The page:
“Come quickly, I am tasting the stars!” – Dom Perignon, at the moment he discovered champagne.
We all know the feeling that the Champagne master Dom Perignon experienced, the absolute delight that is a glass (or bottle) of sparkling…but just how do they get those bubbles in there?
Let’s look at the five methods of sparkling wine.
Traditional Method a.k.a. Méthode Champenoise or Méthode Traditionnelle
Example – Champagne
Arguably the most appreciated method for sparkling wine production in terms of quality, and at the same time it is also the most costly in terms of production. The most important facet of the traditional method is that the transformation from a still to a sparkling wine occurs entirely inside the bottle.
Tank Method a.k.a. Charmat Method
Example – Prosecco
The major difference between the tank method and the traditional method is the removal of the individual bottle as the vessel used to turn a still wine into a sparkling one. Instead, base wines are added together with the sugar and yeast mixture (Tirage) into a large tank. As the wine has a second fermentation, the CO2 released from the fermentation causes the tank to pressurize, whereafter wines are then filtered, dosed (with Expedition liqueur) and bottled without aging.
Transfer Method a.k.a. Transversage
Examples – Small format (187 ml) and large format (3L+) Traditional Method sparkling wines
This method is identical to the Traditional method except that wines need not be riddled and disgorged in the same manner. Instead, the bottles are emptied into a pressurized tank and sent through pressurized filters to remove the dead yeast bits (lees). Then, the wines are bottled using pressurized fillers. You’ll find this method used most commonly for non-standard sized bottles (splits or jerobaum and above).
Ancestral Method a.k.a. Méthode Ancestrale or Pétillant Naturel
Example – Pet-Nat
This method of sparkling wine production uses icy temperatures (and filteration) to pause the fermentation mid-way for a period of months and then wines are bottled and the fermentation finishes, trapping the CO2 in the bottle. When the desired level of CO2 is reached, wines are chilled again, riddled and disgorged just like the traditional method, but no expedition liqueur (sugar) is added. The technique is referred to as the Ancestral Method because it’s assumed that this is one of the earliest forms of sparkling winemaking.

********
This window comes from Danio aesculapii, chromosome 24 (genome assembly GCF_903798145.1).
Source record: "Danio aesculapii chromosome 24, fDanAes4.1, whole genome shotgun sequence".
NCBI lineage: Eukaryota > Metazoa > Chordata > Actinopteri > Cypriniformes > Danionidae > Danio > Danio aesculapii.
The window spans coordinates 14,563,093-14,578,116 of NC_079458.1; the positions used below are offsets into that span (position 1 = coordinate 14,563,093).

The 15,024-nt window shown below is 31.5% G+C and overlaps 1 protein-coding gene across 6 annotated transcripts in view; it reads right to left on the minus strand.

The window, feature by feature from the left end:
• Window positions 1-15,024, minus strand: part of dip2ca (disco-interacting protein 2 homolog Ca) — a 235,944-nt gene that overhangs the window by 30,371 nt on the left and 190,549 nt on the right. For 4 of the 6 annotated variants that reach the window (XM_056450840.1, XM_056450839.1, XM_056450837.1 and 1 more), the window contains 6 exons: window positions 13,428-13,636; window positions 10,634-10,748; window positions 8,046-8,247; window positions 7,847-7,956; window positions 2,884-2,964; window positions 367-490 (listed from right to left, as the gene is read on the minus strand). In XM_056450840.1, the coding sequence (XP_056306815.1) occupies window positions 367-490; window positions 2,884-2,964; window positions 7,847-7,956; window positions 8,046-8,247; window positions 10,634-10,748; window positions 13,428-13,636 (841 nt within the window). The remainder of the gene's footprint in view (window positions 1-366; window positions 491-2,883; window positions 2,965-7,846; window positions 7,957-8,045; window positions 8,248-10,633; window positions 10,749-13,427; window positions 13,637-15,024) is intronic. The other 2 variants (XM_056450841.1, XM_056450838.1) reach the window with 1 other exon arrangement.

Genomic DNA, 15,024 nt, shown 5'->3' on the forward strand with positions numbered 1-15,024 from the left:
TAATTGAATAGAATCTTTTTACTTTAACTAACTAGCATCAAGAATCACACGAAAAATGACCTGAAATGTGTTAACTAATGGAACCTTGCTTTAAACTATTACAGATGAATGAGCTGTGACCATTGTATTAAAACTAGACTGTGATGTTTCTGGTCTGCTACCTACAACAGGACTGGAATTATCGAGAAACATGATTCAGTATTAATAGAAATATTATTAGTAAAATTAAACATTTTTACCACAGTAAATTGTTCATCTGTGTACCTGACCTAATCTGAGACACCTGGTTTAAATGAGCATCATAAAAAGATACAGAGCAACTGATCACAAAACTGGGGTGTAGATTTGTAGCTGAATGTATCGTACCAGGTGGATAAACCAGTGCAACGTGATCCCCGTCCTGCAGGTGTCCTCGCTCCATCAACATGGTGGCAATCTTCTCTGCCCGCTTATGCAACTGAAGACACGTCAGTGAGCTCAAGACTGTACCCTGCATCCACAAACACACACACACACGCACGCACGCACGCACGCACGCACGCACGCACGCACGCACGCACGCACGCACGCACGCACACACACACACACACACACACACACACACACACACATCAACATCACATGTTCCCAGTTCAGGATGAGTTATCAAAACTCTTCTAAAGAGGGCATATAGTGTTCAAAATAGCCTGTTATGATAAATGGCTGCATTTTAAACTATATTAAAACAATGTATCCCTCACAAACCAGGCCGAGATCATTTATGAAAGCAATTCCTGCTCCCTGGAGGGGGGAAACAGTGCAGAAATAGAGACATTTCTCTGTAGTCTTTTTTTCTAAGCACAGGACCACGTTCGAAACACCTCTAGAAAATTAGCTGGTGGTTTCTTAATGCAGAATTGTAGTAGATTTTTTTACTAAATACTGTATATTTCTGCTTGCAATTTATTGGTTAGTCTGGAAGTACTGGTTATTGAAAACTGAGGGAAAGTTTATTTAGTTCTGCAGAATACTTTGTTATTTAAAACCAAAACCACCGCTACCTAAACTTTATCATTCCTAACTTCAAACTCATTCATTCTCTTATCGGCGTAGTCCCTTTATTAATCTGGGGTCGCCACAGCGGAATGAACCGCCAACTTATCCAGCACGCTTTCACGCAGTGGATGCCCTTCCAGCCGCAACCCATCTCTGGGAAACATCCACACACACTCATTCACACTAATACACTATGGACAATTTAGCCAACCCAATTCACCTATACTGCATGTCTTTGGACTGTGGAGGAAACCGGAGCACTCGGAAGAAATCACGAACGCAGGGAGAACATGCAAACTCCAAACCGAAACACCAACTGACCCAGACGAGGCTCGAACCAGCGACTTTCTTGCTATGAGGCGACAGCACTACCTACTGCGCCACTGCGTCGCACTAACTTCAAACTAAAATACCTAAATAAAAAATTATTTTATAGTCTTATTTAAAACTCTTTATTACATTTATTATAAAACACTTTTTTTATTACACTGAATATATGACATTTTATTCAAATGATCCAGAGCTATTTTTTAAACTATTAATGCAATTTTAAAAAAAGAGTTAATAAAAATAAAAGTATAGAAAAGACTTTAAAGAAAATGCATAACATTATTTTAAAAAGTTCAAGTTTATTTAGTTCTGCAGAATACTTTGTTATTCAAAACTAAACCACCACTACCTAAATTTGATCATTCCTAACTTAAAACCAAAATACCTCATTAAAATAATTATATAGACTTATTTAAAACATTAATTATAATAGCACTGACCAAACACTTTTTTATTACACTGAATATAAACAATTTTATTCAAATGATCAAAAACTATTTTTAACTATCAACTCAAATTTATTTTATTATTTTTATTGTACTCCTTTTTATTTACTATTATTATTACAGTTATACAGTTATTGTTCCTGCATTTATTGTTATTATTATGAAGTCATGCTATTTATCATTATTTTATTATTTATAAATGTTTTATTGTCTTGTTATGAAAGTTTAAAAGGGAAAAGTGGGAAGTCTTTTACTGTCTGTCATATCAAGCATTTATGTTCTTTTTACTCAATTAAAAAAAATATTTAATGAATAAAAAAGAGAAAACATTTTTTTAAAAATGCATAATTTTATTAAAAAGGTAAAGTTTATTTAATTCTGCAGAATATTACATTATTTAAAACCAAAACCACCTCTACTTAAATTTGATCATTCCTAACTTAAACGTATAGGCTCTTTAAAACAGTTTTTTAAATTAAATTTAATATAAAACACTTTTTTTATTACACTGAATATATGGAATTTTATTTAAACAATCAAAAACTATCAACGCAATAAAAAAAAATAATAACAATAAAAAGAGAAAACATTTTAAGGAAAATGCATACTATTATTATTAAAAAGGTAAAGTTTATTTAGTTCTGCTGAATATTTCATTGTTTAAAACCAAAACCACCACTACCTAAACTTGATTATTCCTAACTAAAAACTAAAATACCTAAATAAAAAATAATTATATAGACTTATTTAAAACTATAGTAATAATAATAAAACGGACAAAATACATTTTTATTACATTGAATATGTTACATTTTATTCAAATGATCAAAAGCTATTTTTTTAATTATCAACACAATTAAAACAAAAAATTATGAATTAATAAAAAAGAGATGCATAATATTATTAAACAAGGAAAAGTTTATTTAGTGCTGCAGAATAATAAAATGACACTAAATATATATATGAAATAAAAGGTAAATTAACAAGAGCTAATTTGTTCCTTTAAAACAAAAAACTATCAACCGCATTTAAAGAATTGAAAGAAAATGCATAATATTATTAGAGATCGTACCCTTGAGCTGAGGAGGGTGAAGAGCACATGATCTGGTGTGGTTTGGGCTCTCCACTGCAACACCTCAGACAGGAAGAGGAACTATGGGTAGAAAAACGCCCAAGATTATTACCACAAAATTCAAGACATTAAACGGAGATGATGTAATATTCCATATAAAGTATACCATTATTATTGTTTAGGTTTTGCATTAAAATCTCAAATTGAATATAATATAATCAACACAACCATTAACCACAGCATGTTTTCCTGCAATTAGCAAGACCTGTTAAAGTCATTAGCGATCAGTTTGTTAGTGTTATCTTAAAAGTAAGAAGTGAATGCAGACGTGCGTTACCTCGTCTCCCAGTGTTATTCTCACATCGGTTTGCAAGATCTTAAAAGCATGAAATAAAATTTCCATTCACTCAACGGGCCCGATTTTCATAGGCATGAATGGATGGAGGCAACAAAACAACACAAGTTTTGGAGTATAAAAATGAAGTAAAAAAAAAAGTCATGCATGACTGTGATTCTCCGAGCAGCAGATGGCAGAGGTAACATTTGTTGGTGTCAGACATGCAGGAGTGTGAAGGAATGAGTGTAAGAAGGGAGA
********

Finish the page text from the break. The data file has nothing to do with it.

Carbonation a.k.a. Gas Injection or Industrial Method
The carbonation method simply takes a still wine and carbonates in a pressurized tank. This method does not involve initiating a secondary fermentation but rather injecting carbon dioxide gas directly into the wine. This method produces large bubbles that quickly dissipate. While it’s possible that this method has benefits, at the moment the only carbonated wines are lower quality bulk wines.
Our Saddler’s Sparkling Chardonnay Pinot Noir is made using the Charmat or Tank Method. This modern Australian bottle fermented sparkling wine displays aromas of fresh zesty citrus, with a hint of strawberry supported by a palate driven by fruit and yeast complexities, lifted by a rich lemon butter character from malolactic fermentation and time spent on lees during tirage. Ideal as an aperitif or any celebration.